Two brilliantly interwoven stories over the last ten days or so have given the ABC and Fairfax media plenty of fodder to attack pharmacists and the complementary medicine industry.
In the first instance, pharmacists came under fire over the allegation that having been “shadow shopped” by Choice reporters over the question of the best options for stress, they didn’t follow the “model” procedure (whatever that is as having been decided by the Choice reporters).
In the second instance, complementary medicine manufacturers and marketers were denigrated as being unregulated, and by default, pharmacists were dragged into this melee.
Let’s look at the facts:
- The complementary medicines industry operates within one of the most tightly regulated systems in the world.
- The Australian regulatory regime for complementary medicines is such that it is viewed by most countries as the consumer protection benchmark.
- About 70% of Australians use complementary medicines. Do they feel that they are being duped? If they do, why don’t they stop buying them?
- The TGAs performance statistics reports do not currently categorize non-compliance issues into risk categories. This is providing industry critics with the ability to misrepresent the true level of non-compliance and the subsequent risk to consumers.
- A quick search of say PubMed for any particular particular her will produce dozens of scientific studies linking these products to research on a wide range of health conditions.
- Australia has world class academic and research bodies, including two 5-star accredited complementary medicines research centres.
- A 2014 Frost & Sullivan report “Targeted Use of Complementary Medicines: Potential Health Outcomes and Cost Savings in Australia shows that annual hospitalization costs and productivity gains of A$1.8 billion.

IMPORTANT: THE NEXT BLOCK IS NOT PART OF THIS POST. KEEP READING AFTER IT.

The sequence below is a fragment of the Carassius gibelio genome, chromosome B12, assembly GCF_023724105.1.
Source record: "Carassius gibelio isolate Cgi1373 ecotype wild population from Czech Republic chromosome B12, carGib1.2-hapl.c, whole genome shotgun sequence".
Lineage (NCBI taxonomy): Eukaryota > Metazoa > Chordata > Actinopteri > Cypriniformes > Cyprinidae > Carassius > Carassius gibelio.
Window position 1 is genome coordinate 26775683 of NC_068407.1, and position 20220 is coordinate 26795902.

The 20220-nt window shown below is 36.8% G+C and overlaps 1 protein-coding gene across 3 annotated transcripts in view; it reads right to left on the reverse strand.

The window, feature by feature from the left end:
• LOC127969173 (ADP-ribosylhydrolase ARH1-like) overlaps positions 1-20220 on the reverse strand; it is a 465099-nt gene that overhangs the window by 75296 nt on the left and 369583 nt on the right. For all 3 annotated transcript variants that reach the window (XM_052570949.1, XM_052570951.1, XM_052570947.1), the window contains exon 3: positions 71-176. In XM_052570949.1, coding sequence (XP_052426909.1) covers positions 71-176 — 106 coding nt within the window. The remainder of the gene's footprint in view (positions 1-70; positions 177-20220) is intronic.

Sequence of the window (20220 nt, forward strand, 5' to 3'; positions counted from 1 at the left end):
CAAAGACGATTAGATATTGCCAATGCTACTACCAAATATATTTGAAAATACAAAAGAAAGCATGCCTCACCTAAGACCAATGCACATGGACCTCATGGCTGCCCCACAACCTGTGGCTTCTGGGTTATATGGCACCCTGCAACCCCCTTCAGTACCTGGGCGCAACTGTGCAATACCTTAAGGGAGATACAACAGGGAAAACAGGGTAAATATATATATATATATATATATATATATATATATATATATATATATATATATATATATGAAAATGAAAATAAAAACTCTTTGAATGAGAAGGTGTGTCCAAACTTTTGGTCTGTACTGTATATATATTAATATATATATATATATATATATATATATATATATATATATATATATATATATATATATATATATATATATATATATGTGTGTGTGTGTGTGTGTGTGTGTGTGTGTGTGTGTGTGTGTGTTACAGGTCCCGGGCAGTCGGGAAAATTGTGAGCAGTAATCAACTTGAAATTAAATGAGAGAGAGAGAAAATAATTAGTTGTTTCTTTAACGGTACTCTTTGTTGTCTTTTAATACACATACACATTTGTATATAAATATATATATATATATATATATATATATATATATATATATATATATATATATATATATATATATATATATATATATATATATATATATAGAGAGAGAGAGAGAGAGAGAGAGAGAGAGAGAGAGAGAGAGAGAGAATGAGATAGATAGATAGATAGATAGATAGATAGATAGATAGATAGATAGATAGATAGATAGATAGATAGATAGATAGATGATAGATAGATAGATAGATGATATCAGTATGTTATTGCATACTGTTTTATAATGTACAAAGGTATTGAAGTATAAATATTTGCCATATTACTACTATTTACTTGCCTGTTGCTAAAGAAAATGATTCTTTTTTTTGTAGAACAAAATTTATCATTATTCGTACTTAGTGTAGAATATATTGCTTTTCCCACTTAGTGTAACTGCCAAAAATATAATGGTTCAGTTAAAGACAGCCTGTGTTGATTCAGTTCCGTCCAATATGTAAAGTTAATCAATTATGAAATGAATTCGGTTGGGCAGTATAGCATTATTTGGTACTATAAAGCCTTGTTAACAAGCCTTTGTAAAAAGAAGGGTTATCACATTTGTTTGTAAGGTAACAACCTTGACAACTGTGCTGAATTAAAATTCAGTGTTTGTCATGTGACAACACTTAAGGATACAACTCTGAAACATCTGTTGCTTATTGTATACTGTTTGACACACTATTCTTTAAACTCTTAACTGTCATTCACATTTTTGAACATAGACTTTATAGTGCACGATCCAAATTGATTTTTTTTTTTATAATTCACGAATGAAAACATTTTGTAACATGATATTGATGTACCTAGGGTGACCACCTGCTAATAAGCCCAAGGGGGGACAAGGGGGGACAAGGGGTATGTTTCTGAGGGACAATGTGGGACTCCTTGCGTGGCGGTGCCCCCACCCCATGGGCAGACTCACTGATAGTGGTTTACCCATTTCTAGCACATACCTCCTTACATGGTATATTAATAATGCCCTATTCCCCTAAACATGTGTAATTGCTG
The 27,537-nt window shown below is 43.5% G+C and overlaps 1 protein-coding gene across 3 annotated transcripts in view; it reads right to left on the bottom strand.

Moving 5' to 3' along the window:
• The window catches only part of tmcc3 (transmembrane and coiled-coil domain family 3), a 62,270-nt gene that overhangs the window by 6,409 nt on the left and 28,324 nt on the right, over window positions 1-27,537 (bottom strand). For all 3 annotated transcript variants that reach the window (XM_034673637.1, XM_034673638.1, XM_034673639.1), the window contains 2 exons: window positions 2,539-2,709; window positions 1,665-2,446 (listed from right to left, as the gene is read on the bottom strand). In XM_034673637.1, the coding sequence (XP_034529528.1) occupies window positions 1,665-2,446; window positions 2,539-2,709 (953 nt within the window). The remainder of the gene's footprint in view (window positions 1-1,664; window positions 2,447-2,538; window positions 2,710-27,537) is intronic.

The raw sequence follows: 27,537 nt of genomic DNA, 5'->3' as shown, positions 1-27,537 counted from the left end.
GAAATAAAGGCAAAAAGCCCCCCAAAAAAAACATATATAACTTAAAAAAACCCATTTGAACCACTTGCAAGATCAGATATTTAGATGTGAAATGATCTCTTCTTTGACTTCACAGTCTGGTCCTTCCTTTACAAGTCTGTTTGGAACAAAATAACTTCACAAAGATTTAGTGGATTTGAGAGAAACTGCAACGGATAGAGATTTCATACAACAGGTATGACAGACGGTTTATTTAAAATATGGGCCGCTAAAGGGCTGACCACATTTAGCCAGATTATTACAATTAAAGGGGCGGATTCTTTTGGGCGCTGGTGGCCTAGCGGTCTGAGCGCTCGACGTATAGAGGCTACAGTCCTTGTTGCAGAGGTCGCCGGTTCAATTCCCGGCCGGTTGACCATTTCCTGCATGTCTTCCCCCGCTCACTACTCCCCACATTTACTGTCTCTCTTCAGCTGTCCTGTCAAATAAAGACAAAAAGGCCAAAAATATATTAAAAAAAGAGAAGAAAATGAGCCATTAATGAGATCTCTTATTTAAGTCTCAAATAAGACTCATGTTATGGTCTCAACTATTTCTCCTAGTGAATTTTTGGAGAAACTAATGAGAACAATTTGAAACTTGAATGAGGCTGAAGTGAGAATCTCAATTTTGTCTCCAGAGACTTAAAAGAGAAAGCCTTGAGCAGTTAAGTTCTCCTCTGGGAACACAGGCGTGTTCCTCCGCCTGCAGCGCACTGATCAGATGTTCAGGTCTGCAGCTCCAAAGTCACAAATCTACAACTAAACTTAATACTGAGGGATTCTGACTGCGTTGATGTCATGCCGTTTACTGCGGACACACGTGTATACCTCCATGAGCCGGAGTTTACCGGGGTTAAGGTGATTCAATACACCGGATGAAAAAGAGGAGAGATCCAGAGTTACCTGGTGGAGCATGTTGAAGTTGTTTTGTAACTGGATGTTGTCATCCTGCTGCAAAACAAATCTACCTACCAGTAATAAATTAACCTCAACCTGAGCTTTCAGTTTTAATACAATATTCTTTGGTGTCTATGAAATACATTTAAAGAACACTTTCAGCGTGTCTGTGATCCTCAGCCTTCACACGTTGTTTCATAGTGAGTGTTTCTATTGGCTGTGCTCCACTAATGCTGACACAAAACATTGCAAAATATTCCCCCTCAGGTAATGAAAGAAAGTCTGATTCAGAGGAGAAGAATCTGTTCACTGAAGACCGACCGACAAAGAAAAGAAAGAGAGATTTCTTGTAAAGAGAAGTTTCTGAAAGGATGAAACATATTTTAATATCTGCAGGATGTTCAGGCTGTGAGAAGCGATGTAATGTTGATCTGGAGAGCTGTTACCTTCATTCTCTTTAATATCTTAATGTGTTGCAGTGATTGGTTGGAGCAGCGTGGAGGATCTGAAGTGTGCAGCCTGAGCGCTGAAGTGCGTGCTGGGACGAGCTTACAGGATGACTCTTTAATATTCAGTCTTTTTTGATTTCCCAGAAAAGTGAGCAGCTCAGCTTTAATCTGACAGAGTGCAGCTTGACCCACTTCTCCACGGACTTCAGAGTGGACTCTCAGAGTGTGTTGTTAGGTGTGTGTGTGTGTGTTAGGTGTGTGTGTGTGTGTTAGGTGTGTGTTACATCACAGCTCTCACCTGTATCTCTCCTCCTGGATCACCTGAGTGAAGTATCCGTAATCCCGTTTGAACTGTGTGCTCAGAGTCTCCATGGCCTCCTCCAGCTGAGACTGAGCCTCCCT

- Less that one per cent of National Health and Medical Research Council (NHMRC) funds have been allocated to complementary medicine research over the last ten years.
The most interesting comment, conveniently ignored by all the players, and too politically sensitive for either the Pharmacy Guild or PSA to introduce, is that of an ABC report on the marketing of the novel anti-coagulants. The ABC revealed that in just six months, $2.6 million was spent on doctors to market these new drugs.
The “celebrities” in this case were haematologists and other medical specialists (who Big Pharma call “key opinion leaders”). $185,000 was spent flying 25 of them to Vienna, and $86,000 paid for six to go to Canada.
They came back home to run sponsored journal clubs in hospitals, speak to thousands of GPs at dinners, and giving interviews to the media to promote how “old hat” it was for GPs to prescribe plain old warfarin!
As with the celebrity endorsed vitamins, the celebrity endorsement played its part in a huge upsurge in sales.
The NOACs jumped right to the top tiers of PBS spending and will sit there until the excitement wears off, non-sponsored research catches up, and it’s time for the celebrities to move on to the next big thing.
The sad part of all this is that the interest of the patient are ignored in our arguments comparing the interests of big Pharma and the constant whining of Friends of Science in Medicine, membership of which is about 90% academia.
Maybe these two groups should start seeing patients, and seeking ways to improve their quality of life.
Maybe the patient doesn’t matter any more?